- Research article
- Open Access
Classical sheep scrapie in Great Britain: spatial analysis and identification of environmental and farm-related risk factors
© Crown copyright; licensee BioMed Central Ltd. 2009
- Received: 2 December 2008
- Accepted: 8 September 2009
- Published: 8 September 2009
Previous studies suggest that the spatial distribution of classical sheep scrapie in Great Britain is uneven and that certain flock characteristics may be associated with occurrence of the disease. However, the existence of areas of high and low disease-risk may also result from differences in the spatial distribution of environmental characteristics. In this study we explored the spatial pattern of classical scrapie in Great Britain between 2002 and 2005 and investigated the association between disease occurrence and various environmental and farm-related risk factors.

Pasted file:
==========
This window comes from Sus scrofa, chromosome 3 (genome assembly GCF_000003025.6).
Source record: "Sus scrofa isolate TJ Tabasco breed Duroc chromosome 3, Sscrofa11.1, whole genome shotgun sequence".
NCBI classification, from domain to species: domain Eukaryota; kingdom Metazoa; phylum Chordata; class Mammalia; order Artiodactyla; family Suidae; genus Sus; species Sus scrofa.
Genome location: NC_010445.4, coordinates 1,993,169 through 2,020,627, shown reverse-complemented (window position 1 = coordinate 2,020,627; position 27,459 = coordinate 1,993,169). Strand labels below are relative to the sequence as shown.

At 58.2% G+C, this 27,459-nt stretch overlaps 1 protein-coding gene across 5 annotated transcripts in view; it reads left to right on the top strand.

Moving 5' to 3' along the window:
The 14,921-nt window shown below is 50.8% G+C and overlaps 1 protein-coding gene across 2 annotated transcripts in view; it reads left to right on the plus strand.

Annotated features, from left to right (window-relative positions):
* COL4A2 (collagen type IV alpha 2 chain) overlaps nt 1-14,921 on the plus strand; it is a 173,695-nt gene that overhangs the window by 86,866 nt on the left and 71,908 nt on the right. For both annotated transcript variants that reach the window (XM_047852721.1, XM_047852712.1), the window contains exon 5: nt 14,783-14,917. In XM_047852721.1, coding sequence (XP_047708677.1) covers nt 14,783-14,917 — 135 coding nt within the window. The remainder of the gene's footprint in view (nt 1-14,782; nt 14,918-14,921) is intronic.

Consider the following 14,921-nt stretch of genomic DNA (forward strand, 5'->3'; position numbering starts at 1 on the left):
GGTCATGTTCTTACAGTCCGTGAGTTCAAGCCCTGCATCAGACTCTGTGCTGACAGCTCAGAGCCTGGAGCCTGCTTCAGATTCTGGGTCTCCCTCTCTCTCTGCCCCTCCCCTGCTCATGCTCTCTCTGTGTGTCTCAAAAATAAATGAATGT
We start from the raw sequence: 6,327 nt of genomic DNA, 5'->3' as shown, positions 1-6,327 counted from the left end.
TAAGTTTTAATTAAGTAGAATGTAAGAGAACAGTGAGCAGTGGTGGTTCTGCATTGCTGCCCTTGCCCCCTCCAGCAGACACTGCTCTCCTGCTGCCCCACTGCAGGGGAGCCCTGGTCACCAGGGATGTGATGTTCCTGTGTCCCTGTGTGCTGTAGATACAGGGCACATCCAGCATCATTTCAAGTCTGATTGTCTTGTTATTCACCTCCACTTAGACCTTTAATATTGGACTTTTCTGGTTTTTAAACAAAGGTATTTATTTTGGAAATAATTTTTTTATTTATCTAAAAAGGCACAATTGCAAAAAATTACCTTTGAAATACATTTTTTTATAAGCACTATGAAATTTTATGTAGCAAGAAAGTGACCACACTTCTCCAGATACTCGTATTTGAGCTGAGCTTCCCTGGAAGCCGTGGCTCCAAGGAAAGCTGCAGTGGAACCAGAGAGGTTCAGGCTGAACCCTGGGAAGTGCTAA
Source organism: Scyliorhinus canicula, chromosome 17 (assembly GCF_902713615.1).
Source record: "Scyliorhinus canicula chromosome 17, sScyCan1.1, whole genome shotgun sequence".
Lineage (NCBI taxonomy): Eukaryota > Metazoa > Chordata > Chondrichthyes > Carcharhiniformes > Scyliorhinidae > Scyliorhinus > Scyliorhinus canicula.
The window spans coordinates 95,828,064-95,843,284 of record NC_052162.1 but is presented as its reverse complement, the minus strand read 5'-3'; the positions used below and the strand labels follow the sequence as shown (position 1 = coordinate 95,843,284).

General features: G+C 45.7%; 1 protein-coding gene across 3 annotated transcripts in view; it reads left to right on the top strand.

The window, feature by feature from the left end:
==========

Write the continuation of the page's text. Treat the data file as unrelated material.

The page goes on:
Exploratory spatial analysis: South Wales was found to have a higher density of scrapie-positive farms than the rest of Great Britain. In addition, a small cluster of high-risk farms was identified in the center of this region in which clustering of scrapie-positive farms occurred up to a distance of approximately 40 km.
Spatial modelling: A mixed-effects regression model identified flock-size and soil drainage to be significantly associated with the occurrence of scrapie in England and Wales (area under the curve (AUC) 0.71 ± 0.01, 95% CI 0.68 - 0.74). The predictive risk map based on the estimated association between these factors and disease occurrence showed most of Wales to be at risk of being confirmed positive for scrapie with areas of highest risk in central and south Wales. In England, areas with the highest risk occurred mainly in the north and the midlands.